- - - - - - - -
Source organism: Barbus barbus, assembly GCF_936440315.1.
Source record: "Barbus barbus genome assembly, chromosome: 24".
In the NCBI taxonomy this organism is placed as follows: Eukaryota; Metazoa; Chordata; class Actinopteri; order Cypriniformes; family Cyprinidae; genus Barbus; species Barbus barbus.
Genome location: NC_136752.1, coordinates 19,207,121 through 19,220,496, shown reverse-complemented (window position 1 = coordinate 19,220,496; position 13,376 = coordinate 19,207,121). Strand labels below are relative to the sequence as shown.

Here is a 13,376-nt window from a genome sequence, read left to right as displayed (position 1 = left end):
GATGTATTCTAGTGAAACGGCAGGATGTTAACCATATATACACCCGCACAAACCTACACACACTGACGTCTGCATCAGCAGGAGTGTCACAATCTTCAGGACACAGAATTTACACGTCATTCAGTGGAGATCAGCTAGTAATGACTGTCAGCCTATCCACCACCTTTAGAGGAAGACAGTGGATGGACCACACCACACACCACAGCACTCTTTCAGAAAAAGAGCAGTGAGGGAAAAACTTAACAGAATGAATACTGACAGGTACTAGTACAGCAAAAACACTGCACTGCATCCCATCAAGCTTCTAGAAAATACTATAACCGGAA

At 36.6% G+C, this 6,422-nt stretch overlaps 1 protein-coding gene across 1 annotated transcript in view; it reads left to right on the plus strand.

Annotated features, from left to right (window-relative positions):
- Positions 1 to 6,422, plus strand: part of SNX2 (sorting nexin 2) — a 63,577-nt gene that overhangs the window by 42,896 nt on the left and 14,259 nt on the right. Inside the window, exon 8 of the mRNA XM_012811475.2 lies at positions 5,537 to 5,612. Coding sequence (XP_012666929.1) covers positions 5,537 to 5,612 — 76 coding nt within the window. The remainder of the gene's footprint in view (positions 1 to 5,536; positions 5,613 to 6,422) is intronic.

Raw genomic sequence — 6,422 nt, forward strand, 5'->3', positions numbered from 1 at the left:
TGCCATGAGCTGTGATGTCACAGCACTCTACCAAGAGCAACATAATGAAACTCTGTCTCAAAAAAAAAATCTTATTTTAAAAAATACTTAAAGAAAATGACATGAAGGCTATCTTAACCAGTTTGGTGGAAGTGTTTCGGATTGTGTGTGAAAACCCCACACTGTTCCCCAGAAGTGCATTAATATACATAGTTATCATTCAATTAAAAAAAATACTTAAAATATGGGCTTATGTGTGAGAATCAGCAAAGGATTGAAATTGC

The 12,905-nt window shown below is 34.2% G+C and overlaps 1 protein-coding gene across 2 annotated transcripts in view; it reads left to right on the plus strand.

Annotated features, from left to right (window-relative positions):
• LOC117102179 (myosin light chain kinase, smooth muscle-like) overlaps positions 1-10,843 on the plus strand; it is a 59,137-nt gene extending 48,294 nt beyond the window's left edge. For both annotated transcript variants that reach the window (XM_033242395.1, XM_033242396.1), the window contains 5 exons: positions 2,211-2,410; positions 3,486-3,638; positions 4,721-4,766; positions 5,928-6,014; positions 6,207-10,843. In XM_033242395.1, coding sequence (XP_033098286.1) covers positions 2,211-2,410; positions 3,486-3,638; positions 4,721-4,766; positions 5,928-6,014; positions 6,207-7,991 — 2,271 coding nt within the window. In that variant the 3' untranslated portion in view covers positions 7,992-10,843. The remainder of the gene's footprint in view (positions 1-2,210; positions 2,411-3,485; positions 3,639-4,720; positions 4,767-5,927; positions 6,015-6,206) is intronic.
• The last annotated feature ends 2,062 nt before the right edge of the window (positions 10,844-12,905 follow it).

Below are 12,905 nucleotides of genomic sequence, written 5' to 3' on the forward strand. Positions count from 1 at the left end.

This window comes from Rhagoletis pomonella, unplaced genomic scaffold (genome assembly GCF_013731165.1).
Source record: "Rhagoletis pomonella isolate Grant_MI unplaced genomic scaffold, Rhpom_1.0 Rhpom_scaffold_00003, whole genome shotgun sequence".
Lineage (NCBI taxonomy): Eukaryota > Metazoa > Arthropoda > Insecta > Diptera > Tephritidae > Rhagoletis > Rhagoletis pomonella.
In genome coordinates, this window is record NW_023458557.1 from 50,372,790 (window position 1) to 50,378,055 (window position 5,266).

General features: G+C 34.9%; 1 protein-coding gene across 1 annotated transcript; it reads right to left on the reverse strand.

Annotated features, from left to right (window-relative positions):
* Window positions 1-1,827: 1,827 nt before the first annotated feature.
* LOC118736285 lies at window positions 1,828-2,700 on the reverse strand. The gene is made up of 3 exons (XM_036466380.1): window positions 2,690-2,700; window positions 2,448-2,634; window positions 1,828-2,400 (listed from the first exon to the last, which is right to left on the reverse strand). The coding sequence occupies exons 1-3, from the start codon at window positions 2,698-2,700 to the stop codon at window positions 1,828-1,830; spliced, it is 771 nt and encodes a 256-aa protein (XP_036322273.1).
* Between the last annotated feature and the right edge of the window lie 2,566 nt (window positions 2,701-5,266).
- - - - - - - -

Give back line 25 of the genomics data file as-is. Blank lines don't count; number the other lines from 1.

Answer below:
* Between the last annotated feature and the right edge of the window lie 2,566 nt (window positions 2,701-5,266).